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J Child Adolesc Psychopharmacol. 2018 May;28(4):266-273. doi: 10.1089/cap.2017.0072. Epub 2018 Apr 5.

Effects of Metformin on Spatial and Verbal Memory in Children with ASD and Overweight Associated with Atypical Antipsychotic Use.

Author information

1
1 Nisonger Center, Ohio State University, Columbus, Ohio.
2
2 Columbia University and New York Psychiatric Institute, New York, New York.
3
3 Western Psychiatric Institute and Clinic, University of Pittsburgh Medical Center, Pittsburgh, Pennsylvania.
4
4 Vanderbilt University, Nashville, Tennessee.
5
5 Biostatistics Center, Massachusetts General Hospital and Department of Medicine, Harvard Medical School, Boston, Massachusetts.
6
6 Bloorview Research Institute, Holland Bloorview Kids Rehabilitation Hospital, University of Toronto, Toronto, Canada .

Abstract

OBJECTIVES:

Studies in humans and rodents suggest that metformin, a medicine typically used to treat type 2 diabetes, may have beneficial effects on memory. We sought to determine whether metformin improved spatial or verbal memory in children with autism spectrum disorder (ASD) and overweight associated with atypical antipsychotic use.

METHODS:

We studied the effects of metformin (Riomet®) concentrate on spatial and verbal memory in 51 youth with ASD, ages 6 through 17 years, who were taking atypical antipsychotic medications, had gained significant weight, and were enrolled in a trial of metformin for weight management. Phase 1 was a 16-week, randomized, double-blind, placebo-controlled, parallel-group comparison of metformin (500-850 mg given twice a day) versus placebo. During Phase 2, all participants took open-label metformin from week 17 through week 32. We assessed spatial and verbal memory using the Neuropsychological Assessment 2nd Edition (NEPSY-II) and a modified children's verbal learning task.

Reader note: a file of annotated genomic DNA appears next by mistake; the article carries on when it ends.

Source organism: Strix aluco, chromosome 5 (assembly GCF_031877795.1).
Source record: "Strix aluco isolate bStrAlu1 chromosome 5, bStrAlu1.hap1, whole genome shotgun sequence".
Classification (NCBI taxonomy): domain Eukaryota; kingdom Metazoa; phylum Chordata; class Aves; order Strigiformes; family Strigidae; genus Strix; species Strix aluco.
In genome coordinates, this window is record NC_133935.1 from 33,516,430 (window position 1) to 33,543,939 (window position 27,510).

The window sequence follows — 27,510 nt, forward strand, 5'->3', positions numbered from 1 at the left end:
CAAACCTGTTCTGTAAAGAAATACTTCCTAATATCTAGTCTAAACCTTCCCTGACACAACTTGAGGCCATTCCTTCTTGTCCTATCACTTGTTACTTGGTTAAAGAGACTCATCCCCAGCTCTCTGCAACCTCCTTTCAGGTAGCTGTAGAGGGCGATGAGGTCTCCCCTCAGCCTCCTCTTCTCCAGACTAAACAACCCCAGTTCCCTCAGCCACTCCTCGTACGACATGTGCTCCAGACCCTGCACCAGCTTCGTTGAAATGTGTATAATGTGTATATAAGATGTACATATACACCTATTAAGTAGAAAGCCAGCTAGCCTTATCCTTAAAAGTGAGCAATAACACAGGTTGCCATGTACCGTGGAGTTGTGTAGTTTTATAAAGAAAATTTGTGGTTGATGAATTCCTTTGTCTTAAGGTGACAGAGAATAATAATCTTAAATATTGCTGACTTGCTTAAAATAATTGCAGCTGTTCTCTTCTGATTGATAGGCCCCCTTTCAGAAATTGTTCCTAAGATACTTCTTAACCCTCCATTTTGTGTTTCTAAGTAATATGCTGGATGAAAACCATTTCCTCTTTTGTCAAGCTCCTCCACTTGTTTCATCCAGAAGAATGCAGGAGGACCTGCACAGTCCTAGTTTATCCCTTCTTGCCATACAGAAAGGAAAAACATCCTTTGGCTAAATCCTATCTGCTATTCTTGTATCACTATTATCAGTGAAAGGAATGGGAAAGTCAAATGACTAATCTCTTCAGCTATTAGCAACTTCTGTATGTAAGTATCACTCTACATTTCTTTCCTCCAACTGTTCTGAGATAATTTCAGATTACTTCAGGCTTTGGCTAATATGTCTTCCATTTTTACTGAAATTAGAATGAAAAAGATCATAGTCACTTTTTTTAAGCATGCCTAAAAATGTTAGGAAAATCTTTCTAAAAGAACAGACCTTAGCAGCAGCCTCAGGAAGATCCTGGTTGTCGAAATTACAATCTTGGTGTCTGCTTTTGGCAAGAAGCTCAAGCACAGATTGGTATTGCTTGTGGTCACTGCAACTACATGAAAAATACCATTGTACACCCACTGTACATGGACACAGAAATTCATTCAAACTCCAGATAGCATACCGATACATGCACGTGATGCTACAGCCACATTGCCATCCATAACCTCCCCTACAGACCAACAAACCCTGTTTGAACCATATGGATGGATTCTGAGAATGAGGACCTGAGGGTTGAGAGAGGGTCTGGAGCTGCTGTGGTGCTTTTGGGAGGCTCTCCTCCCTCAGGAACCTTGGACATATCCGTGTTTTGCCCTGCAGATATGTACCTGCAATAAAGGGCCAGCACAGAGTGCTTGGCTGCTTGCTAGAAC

RESULTS:

No measures differed between participants randomized to metformin versus placebo, at either 16 or 32 weeks, after adjustment for multiple comparisons. Sixteen-week change in memory for spatial location on the NEPSY-II was nominally better among participants randomized to placebo. However, patterns of treatment response across all measures revealed no systematic differences in performance, suggesting that metformin had no effect on spatial or verbal memory in these children.

CONCLUSIONS:

Although further study is needed to support these null effects, the overall impression is that metformin does not affect memory in overweight youth with ASD who were taking atypical antipsychotic medications.

KEYWORDS:

atypical antipsychotic; autism spectrum disorder; memory; metformin; overweight

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